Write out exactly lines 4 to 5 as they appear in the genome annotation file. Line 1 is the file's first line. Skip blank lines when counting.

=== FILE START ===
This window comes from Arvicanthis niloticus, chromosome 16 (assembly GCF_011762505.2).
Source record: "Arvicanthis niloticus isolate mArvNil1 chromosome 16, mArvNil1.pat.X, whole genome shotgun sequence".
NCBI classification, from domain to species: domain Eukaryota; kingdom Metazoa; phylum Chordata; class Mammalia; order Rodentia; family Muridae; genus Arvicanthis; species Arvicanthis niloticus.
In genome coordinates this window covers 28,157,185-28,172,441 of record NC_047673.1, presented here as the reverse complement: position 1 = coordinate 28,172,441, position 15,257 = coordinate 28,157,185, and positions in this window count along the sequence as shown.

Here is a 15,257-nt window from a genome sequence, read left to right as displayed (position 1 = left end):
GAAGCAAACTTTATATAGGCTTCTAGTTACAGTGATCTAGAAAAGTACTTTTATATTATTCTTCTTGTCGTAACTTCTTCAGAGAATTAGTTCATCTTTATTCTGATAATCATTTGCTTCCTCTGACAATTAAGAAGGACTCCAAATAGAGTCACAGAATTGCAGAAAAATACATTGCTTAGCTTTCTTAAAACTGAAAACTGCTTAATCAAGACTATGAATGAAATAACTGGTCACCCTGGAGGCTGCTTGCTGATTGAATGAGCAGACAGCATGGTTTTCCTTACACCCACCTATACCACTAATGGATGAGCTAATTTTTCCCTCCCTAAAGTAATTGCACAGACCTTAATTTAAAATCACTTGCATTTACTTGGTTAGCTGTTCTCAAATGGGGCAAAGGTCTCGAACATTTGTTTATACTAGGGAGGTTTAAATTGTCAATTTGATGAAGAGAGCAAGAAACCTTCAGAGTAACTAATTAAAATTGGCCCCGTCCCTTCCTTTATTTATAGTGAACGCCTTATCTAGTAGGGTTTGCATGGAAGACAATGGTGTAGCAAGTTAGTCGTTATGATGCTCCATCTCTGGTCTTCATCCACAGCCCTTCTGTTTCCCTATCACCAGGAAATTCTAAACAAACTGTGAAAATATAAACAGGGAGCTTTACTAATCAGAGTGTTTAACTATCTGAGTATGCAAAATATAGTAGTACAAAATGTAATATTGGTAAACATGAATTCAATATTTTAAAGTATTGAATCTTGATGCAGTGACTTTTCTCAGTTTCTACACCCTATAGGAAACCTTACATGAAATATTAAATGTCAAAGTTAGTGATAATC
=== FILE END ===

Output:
In genome coordinates this window covers 28,157,185-28,172,441 of record NC_047673.1, presented here as the reverse complement: position 1 = coordinate 28,172,441, position 15,257 = coordinate 28,157,185, and positions in this window count along the sequence as shown.

Here is a 15,257-nt window from a genome sequence, read left to right as displayed (position 1 = left end):